The Canadian women’s eight racing the heat today at the 2014 World Rowing Championships in Amsterdam, The Netherlands. Photo credit: Katie Steenman Images, courtesy of Rowing Canada Aviron.
August 27, 2014
The Dutch Golden Age of the 17th century may be over, but the world’s best rowers remained persistent in their hunt for gold in Amsterdam, as the regatta cruised into midweek.
Perhaps foreshadowing what is yet to come, the weather heated up for the first time this week, with warm sunny conditions prevailing.
A packed schedule was in order on Day 4. In addition to the regular repechage and quarterfinal races that were originally scheduled, yesterday’s cancellations (due to unfair wind conditions), started off the afternoon of competition.
The men’s quad began the day for Canada. Cruising down the Bosbaan and straight into the semifinal was Pascal Lussier, Michael Braithwaite, Will Dean and Matthew Buie.
“We were more aggressive off the line and wanted to keep the same boat speed all the way down the course,” explained a relieved Lussier, bow seat of the crew. “We have not had a perfect race yet, we are still searching for that perfect race.”
Both Switzerland and Canada led the field from start to finish.
The Canadians were not able to overtake the Swiss but nonetheless gained confidence from their repechage.
“Overall is was better,” commented Buie, the man who dictates the rhythm in the crew, “but we still have to work on the last quarter.”
The quad won a bronze medal at World Cup 2 in Aiguebelette, France in June.
The women’s eight were next to race. Their goal this week is to unseat the Americans, who have been the dominant crew in this boat class for the better part of the last decade.
The Americans were in heat number one. Leading from pillar to post, they finished with a time of 6:20.96 minutes.
The Canadian eight of Cristy Nurse, Lisa Roman, Natalie Mastracci, Rosie DeBoef, Susanne Grainger, Christine Roper, Ashley Brzozowicz, Lauren Wilkinson and veteran coxswain Lesley Thompson-Willie were in heat number two.
“Everyone was really eager to race,” said a happy Wilkinson (who sits in the stroke position) following their impressive run down the course, “especially with the delay yesterday, we were all really excited to get going.”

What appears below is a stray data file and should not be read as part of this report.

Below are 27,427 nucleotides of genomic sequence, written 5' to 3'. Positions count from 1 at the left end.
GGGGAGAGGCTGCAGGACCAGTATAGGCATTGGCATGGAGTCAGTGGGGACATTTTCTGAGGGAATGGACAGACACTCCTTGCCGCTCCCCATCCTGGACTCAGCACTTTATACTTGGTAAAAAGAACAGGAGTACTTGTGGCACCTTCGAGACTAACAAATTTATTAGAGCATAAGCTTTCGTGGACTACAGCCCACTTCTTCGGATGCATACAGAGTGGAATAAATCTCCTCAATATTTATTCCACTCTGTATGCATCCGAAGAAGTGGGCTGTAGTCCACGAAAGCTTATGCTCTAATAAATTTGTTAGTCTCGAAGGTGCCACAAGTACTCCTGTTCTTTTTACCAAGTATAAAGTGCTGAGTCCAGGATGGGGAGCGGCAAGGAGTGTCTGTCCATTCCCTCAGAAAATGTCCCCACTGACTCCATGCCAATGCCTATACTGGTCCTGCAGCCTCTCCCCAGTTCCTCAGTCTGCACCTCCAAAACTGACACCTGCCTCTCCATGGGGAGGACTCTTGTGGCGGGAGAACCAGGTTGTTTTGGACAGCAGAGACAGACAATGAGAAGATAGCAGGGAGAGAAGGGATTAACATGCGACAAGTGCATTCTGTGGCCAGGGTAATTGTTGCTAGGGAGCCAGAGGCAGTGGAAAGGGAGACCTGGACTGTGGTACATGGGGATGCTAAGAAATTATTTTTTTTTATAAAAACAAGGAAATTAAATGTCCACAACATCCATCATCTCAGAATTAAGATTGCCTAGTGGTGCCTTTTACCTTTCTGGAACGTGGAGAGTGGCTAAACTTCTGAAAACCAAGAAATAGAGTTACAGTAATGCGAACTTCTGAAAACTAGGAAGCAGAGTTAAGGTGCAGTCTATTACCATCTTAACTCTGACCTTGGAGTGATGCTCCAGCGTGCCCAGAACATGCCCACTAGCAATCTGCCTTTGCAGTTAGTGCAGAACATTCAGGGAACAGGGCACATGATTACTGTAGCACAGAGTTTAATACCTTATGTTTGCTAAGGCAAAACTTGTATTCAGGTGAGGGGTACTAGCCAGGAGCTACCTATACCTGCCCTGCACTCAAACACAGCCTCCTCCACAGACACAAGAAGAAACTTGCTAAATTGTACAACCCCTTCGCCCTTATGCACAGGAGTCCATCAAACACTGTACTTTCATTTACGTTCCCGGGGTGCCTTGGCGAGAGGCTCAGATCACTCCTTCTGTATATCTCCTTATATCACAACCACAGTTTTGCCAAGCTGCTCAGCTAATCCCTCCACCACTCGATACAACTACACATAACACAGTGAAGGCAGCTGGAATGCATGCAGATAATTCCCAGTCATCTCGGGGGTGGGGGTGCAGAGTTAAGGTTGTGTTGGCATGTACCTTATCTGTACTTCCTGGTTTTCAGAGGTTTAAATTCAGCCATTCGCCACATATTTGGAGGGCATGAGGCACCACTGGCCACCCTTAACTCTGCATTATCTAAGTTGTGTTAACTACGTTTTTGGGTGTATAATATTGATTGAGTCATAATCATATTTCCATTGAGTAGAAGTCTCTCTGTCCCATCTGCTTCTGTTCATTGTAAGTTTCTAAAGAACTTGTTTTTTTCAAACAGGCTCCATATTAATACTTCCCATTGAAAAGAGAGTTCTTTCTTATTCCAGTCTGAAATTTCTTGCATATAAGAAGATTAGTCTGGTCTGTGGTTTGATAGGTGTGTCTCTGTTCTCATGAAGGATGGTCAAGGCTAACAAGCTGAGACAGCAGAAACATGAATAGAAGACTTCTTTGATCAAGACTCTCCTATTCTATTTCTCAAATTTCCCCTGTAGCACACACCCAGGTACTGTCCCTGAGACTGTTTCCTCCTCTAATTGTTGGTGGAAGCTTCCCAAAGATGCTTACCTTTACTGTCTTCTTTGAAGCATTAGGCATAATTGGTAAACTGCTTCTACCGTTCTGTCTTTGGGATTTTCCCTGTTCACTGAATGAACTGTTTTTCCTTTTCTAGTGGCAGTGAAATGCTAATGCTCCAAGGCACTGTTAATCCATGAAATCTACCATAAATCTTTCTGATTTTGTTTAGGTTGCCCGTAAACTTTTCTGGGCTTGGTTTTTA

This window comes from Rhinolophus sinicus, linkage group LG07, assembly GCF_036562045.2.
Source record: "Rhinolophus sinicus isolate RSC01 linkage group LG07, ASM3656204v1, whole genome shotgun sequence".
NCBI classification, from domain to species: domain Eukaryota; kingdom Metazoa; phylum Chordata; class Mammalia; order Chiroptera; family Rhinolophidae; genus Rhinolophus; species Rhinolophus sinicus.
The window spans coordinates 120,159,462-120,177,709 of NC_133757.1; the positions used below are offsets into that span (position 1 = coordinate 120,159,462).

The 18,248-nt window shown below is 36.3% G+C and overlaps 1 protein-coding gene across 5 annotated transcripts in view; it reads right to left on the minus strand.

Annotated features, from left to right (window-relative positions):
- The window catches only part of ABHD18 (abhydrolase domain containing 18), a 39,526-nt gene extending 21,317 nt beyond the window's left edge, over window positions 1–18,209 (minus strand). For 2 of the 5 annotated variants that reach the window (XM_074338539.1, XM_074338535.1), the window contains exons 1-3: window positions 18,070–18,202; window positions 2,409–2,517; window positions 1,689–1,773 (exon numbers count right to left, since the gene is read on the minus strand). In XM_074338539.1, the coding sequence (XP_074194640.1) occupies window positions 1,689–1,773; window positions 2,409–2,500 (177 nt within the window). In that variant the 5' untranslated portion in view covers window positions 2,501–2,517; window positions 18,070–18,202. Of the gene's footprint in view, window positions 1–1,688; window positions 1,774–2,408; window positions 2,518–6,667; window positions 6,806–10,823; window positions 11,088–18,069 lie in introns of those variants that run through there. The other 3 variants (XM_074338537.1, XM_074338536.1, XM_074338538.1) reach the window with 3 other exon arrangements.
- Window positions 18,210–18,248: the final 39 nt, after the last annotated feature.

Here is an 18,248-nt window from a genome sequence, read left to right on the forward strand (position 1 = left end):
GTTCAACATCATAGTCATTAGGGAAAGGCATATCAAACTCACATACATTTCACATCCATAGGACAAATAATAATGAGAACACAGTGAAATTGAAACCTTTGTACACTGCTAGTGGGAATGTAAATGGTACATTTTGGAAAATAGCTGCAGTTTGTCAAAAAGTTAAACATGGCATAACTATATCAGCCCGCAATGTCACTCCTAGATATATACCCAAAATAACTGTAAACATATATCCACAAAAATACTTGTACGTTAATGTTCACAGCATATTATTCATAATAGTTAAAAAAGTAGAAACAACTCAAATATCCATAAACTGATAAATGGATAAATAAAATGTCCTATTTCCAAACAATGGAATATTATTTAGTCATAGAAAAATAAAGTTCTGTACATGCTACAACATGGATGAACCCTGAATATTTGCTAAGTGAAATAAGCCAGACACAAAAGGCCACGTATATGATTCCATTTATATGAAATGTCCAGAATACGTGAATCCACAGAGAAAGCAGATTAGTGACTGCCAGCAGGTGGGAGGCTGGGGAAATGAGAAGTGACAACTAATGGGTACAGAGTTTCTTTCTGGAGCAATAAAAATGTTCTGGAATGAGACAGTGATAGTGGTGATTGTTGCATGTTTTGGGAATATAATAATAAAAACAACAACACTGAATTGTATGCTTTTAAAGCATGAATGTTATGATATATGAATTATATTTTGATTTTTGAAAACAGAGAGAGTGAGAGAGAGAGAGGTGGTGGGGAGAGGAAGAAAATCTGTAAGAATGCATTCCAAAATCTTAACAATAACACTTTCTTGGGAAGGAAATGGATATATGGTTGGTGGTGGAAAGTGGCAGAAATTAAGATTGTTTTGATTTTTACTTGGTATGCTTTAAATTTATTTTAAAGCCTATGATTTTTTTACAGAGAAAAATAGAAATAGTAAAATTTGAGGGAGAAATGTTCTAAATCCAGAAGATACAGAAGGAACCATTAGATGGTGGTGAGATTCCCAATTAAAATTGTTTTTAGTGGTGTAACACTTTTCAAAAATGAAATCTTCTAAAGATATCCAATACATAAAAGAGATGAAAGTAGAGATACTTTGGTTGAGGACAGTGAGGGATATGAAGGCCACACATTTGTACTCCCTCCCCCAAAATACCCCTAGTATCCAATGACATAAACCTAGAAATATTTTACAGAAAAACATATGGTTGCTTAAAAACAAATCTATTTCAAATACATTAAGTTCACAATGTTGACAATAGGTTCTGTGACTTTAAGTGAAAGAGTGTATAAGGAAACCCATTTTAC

And going they did. Like the Americans, the Canadians also led from start to finish, completing the 2000 meter distance, incredibly, with the exact same time as their southern neighbors. Both crews move directly to the final, setting the stage for an epic North American showdown on Sunday, in the Dutch capital.
The lightweight and heavyweight men’s doubles were the next crews to compete.
Both boats struggled in very competitive fields, finishing 6th and 4th respectively. Neither crew will progress to the semifinal and hence will finish out of the top 12 at this year’s Championships. Racing later in the week will determine their world ranking in positions 13th onwards.
The lightweight men’s four crew of Brendan Hodge, Max Lattimer, Eric Woelfl, and Evan Cheng also had a disappointing repechage. In a race led by Germany and Italy, the young Canadian crew finished 5th and will not progress to the semifinal.
“We have an opportunity on Saturday to end the season on a high note,” said Woelfl, while cooling down on the stationary bike following the race, “we just have to row a solid rhythm and have a good one.”
Like their teammates in the lightweight double, the four will race later this week to determine their world ranking.
The women’s four, the only crew in a non-Olympic boat class competing today, also raced the repechage.
Kerry Shaffer, Jennifer Martins, Kristin Bauder and Sarah Black were disappointed with their first race on Monday. Looking strong today, Canada crept into the lead after the halfway mark and never looked back. Looking relaxed and confident, the Canadians crossed the line first and booked their place into Friday’s final.
Julien Bahain, the French transplant with a Canadian passport, had a great quarterfinal race to end the day for Canada. Finishing second in a deep field and progressing to the semifinal, Bahain was critical of his race.
“I didn’t feel in control,” he said, “I felt flat”.
The Beijing Olympic bronze medalist in the men’s quad, Bahain is racing the single internationally for the first time this summer.
“I have to be more aggressive, I have to drink more coffee before the race!” he joked.
The jovial Bahain is attempting to make the Canadian Olympic team and compete in Rio in 2016.
A big day of semifinals begins tomorrow. Racing resumes at 14:01 local time.
Online streaming with audio commentary for the racing is available throughout the week of competition at www.worldrowing.com.
Live video streaming for the Olympic class events is available from August 28 – 31 at www.worldrowing.com.
The semi-finals and finals are scheduled to air on Rogers SportsNet One from August 28 – 31.
Athlete biographies of Canada’s national rowing team are available at www.rowingcanada.org.
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